On one of these victory tours, Jackson began to hear rumors about the Seminole Indians in Florida attacking settlements and using the Spanish territory there for protection. Fugitive slaves were also fleeing to the area and then launching raids on nearby plantations. By 1817, the problem became more severe as settlers continued to flood the area. Two British citizens, Alexander Arbuthnot and Robert Ambrister, exacerbated the situation by providing arms to the Seminoles and urging them to fight the Americans for their land.
When the Seminoles seized property outside Fowltown, they sealed their own fate. President James Monroe called on Jackson to lead forces into the area. Through ambiguously worded orders, Monroe may have given Jackson permission to attack the Indians within Spanish territory, but the President later denied he had done anything of the kind. Nonetheless, Jackson would not be deterred anyway. He considered the Spanish settlement in the Americas a scourge of the earth, his hatred of the Spanish second only to his hate of the British. Jackson therefore led 2,000 troops across the border into Florida, seizing the town of St. Marks. In short order, he captured both Arbuthnot and Ambrister, tried them, and sentenced them to death. Leaving two hundred troops behind to protect Fort Marks, Jackson left for Fort Gadsden. Along the way, he met little resistance from the Indians, who knew him by his vicious reputation and figured it wise not to fight him. While Jackson's actions up to this point could be defensible under international law, his next actions precipitated a major crisis. He seized the Spanish capital and the governor of Florida, announcing himself the new leader of the area until "the transaction can be amicably adjusted by the two governments." With the Spanish and Indians defeated, Jackson returned triumphantly home to Nashville.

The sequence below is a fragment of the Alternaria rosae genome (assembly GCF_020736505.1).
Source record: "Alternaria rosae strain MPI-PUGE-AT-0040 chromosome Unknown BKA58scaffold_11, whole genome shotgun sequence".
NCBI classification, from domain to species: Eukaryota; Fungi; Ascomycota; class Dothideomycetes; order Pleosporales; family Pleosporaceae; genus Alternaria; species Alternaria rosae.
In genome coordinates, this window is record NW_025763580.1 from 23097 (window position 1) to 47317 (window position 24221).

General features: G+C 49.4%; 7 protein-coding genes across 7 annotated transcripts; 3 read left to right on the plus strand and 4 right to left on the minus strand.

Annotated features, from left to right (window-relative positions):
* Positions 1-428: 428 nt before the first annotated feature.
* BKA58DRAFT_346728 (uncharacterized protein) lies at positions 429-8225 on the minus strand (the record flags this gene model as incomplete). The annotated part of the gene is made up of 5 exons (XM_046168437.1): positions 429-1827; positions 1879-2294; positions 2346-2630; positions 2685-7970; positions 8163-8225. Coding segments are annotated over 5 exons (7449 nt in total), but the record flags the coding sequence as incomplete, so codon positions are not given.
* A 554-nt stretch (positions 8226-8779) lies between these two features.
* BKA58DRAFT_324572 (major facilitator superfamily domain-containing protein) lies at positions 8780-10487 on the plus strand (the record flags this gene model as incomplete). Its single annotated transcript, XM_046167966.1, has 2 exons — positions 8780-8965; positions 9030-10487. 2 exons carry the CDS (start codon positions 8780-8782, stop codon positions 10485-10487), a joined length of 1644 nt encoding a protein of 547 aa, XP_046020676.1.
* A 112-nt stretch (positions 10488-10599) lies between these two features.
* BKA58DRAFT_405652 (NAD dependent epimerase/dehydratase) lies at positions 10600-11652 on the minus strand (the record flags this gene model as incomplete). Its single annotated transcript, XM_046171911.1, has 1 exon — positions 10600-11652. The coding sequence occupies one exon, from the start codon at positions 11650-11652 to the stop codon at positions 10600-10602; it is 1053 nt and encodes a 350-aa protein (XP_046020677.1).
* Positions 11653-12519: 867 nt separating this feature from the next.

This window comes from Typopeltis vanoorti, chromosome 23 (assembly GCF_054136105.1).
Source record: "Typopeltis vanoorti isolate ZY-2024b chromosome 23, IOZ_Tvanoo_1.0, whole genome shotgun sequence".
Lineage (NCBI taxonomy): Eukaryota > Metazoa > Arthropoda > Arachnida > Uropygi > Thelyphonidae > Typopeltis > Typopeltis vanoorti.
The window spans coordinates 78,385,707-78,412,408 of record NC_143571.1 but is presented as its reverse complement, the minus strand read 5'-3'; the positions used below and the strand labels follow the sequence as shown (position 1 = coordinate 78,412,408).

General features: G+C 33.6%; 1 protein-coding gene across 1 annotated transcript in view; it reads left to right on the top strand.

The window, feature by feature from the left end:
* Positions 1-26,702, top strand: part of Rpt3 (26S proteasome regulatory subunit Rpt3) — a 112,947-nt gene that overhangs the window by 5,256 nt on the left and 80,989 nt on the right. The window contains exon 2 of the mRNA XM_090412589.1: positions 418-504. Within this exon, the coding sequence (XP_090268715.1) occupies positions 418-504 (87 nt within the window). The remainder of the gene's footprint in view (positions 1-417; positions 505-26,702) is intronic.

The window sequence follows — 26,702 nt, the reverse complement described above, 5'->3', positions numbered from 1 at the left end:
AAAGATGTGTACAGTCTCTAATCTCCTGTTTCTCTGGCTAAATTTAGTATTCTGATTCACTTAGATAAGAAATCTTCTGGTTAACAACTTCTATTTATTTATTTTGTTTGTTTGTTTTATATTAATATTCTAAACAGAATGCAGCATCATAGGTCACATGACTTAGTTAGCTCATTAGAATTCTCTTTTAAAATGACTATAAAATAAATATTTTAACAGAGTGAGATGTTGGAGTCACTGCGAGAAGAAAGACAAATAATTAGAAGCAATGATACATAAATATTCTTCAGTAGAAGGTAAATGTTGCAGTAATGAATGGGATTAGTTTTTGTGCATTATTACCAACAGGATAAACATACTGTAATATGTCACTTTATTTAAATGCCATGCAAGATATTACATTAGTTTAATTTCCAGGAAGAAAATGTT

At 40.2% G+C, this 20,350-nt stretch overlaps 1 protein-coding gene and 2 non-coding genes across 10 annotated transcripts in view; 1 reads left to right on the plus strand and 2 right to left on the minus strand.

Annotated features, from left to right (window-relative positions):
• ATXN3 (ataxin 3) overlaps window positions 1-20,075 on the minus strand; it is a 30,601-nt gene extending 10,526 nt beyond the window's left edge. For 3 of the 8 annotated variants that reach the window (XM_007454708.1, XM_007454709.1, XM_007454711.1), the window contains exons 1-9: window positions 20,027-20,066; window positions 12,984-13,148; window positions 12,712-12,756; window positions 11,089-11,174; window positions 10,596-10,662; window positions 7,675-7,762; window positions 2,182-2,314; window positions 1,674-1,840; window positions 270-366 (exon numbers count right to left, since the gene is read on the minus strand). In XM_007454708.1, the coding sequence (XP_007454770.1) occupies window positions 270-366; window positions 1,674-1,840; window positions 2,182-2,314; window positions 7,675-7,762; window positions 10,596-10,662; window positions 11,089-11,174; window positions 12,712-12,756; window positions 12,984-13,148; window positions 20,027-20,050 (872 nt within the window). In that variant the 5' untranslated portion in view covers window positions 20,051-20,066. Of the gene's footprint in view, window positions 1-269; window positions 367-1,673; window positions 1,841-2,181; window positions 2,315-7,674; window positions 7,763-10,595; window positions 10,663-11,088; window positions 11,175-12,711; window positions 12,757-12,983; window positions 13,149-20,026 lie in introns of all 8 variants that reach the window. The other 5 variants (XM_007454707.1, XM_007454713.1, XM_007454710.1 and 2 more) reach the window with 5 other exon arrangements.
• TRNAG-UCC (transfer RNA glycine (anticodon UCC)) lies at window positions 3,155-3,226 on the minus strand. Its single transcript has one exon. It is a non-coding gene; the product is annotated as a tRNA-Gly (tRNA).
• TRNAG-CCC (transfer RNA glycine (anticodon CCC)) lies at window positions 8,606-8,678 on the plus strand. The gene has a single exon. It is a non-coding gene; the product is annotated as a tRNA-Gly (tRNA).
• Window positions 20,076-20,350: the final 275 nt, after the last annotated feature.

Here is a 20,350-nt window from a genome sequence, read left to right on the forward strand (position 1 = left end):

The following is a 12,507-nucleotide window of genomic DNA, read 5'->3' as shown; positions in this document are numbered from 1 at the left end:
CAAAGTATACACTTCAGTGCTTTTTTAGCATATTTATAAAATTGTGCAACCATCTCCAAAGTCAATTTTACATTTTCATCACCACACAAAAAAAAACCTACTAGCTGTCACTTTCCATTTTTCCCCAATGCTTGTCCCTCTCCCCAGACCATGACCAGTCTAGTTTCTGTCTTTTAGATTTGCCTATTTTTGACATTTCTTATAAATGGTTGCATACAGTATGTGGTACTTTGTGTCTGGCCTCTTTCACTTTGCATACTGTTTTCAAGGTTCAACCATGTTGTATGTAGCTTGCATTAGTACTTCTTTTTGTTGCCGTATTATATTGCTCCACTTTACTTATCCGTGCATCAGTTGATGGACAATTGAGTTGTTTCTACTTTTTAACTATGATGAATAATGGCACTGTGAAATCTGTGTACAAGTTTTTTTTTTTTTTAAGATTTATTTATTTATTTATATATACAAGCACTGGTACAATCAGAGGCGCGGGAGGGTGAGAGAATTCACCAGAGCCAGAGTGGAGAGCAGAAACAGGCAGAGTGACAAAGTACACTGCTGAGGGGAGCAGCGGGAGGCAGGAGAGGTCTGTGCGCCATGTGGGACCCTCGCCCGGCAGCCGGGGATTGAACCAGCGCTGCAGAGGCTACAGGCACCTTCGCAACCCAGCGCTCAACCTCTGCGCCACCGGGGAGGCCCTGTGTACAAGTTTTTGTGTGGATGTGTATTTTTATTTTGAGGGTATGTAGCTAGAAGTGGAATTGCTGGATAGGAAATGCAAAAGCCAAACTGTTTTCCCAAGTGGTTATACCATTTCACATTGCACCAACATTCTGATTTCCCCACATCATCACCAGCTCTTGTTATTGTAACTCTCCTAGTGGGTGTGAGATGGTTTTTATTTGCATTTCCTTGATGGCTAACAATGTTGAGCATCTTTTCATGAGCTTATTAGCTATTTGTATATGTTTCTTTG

President Monroe was left to clean up the mess: two executed British nationals, illegal seizure of Spanish land and citizens and the installation of American government on Spanish territory. Monroe's cabinet recommended that he deny any knowledge of the attack and censure or remove Jackson. The American public, however, offered the opposite opinion, and the new military campaign had only further advanced Jackson's already glowing public stature.
Jackson was, therefore, shocked when Monroe restored the Florida territory to the Spanish. The Cherokees…